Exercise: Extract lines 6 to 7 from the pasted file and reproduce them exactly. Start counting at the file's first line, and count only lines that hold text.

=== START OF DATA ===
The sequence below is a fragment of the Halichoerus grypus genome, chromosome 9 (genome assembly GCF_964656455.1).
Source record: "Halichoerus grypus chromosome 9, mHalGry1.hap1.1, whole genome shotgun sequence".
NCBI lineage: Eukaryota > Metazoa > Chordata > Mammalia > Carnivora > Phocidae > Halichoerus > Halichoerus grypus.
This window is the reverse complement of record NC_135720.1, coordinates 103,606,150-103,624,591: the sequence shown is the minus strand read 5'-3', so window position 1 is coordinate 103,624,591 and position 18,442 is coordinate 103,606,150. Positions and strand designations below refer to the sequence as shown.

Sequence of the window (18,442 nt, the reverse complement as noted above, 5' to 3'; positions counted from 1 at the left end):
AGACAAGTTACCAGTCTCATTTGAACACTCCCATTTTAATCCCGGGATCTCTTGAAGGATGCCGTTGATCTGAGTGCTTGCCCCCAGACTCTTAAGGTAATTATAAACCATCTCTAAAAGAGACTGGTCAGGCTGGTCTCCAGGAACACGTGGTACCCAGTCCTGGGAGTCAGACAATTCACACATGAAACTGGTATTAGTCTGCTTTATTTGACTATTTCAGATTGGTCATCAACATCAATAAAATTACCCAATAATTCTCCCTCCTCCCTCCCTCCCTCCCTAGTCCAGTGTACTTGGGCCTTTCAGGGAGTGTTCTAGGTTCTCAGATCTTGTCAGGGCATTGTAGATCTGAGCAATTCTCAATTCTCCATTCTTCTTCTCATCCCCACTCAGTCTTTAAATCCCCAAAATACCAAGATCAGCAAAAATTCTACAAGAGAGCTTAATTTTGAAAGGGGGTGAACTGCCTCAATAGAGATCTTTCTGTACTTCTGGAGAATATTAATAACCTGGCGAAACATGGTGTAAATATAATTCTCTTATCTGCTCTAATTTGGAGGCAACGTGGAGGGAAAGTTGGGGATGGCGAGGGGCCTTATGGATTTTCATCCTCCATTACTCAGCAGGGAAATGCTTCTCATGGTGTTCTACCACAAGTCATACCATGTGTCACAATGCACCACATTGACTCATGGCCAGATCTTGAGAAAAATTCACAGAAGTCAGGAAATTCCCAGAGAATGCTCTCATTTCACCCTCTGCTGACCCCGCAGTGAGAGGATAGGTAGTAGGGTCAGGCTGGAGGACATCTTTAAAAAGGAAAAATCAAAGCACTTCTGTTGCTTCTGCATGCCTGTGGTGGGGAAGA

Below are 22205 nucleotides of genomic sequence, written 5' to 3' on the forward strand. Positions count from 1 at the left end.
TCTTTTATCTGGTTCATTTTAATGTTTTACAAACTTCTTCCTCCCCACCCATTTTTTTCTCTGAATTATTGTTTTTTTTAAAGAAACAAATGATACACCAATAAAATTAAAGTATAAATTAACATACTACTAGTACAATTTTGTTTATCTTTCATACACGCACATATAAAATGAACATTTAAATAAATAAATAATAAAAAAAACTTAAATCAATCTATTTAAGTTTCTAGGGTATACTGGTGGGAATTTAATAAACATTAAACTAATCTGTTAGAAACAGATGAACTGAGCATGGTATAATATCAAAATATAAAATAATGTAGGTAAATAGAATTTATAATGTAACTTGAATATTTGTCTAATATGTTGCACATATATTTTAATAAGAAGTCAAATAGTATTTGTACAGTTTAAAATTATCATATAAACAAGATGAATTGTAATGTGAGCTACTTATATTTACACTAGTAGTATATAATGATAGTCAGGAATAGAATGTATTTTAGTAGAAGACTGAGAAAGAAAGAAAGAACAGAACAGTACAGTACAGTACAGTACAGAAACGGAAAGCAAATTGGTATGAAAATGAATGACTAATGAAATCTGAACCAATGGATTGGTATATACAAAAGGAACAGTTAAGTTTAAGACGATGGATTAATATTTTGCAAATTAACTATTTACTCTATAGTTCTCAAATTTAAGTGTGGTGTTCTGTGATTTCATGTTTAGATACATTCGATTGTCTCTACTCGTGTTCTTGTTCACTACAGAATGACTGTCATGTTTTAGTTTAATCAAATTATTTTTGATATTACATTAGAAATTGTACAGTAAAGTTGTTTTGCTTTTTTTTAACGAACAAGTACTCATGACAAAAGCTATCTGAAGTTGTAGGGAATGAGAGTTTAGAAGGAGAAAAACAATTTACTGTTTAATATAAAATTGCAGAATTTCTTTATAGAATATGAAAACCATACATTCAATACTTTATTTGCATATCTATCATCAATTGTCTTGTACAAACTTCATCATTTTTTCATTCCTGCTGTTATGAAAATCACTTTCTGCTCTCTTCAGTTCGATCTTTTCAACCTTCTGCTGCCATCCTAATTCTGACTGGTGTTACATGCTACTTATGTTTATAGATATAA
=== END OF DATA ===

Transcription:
AGACAAGTTACCAGTCTCATTTGAACACTCCCATTTTAATCCCGGGATCTCTTGAAGGATGCCGTTGATCTGAGTGCTTGCCCCCAGACTCTTAAGGTAATTATAAACCATCTCTAAAAGAGACTGGTCAGGCTGGTCTCCAGGAACACGTGGTACCCAGTCCTGGGAGTCAGACAATTCACACATGAAACTGGTATTAGTCTGCTTTATTTGACTATTTCAGATTGGTCATCAACATCAATAAAATTACCCAATAATTCTCCCTCCTCCCTCCCTCCCTCCCTAGTCCAGTGTACTTGGGCCTTTCAGGGAGTGTTCTAGGTTCTCAGATCTTGTCAGGGCATTGTAGATCTGAGCAATTCTCAATTCTCCATTCTTCTTCTCATCCCCACTCAGTCTTTAAATCCCCAAAATACCAAGATCAGCAAAAATTCTACAAGAGAGCTTAATTTTGAAAGGGGGTGAACTGCCTCAATAGAGATCTTTCTGTACTTCTGGAGAATATTAATAACCTGGCGAAACATGGTGTAAATATAATTCTCTTATCTGCTCTAATTTGGAGGCAACGTGGAGGGAAAGTTGGGGATGGCGAGGGGCCTTATGGATTTTCATCCTCCATTACTCAGCAGGGAAATGCTTCTCATGGTGTTCTACCACAAGTCATACCATGTGTCACAATGCACCACATTGACTCATGGCCAGATCTTGAGAAAAATTCACAGAAGTCAGGAAATTCCCAGAGAATGCTCTCATTTCACCCTCTGCTGACCCCGCAGTGAGAGGATAGGTAGTAGGGTCAGGCTGGAGGACATCTTTAAAAAGGAAAAATCAAAGCACTTCTGTTGCTTCTGCATGCCTGTGGTGGGGAAGA

Below are 22205 nucleotides of genomic sequence, written 5' to 3' on the forward strand. Positions count from 1 at the left end.